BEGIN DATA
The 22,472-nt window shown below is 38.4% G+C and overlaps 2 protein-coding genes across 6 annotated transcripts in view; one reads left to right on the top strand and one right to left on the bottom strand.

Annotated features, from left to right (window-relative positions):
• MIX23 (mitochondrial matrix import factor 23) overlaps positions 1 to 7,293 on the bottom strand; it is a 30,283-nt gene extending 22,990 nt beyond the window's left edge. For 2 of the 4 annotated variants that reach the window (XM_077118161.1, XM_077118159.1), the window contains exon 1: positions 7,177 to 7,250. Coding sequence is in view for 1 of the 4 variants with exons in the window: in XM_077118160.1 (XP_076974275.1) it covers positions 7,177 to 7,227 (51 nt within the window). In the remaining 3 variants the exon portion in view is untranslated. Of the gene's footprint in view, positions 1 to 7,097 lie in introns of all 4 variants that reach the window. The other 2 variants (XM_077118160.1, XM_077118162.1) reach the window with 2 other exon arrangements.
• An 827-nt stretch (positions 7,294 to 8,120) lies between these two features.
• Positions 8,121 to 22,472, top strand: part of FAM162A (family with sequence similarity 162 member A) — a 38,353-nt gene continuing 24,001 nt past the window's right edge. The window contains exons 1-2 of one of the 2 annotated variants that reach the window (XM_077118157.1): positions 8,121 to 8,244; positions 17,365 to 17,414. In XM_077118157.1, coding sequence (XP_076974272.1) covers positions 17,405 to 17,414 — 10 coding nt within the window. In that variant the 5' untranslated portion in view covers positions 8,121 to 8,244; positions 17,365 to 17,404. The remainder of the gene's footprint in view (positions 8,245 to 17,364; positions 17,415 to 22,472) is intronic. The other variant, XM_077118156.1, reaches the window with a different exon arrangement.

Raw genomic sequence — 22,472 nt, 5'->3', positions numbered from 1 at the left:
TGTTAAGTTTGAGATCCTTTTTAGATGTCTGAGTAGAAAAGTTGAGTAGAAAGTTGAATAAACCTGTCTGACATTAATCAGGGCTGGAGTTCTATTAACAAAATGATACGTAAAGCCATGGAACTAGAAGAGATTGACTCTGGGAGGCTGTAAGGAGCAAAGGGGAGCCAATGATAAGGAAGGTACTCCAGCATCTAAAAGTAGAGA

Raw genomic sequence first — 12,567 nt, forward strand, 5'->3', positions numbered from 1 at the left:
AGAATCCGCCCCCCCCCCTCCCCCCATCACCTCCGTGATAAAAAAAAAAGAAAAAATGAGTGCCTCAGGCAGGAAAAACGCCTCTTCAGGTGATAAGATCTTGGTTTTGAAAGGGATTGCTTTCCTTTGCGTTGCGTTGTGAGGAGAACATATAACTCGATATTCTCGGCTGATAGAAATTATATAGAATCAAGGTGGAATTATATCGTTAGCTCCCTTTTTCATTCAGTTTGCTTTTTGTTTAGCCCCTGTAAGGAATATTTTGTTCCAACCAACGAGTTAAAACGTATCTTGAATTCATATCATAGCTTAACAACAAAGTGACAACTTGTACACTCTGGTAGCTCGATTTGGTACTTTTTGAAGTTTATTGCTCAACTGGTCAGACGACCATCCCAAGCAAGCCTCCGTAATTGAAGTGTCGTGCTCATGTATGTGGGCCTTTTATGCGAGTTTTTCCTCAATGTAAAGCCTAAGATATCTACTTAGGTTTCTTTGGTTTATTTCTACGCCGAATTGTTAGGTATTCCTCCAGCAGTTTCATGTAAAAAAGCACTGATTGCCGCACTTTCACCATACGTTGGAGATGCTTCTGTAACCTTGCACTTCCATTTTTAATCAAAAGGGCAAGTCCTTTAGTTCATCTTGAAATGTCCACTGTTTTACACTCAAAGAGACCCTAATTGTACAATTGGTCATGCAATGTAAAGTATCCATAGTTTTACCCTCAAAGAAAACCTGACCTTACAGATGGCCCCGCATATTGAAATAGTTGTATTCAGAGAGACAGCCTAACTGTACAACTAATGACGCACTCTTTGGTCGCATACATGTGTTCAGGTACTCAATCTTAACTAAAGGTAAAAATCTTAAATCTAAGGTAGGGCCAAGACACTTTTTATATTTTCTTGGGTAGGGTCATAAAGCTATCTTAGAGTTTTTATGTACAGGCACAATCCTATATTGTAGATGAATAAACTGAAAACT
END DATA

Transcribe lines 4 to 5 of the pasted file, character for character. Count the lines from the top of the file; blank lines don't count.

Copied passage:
• An 827-nt stretch (positions 7,294 to 8,120) lies between these two features.
• Positions 8,121 to 22,472, top strand: part of FAM162A (family with sequence similarity 162 member A) — a 38,353-nt gene continuing 24,001 nt past the window's right edge. The window contains exons 1-2 of one of the 2 annotated variants that reach the window (XM_077118157.1): positions 8,121 to 8,244; positions 17,365 to 17,414. In XM_077118157.1, coding sequence (XP_076974272.1) covers positions 17,405 to 17,414 — 10 coding nt within the window. In that variant the 5' untranslated portion in view covers positions 8,121 to 8,244; positions 17,365 to 17,404. The remainder of the gene's footprint in view (positions 8,245 to 17,364; positions 17,415 to 22,472) is intronic. The other variant, XM_077118156.1, reaches the window with a different exon arrangement.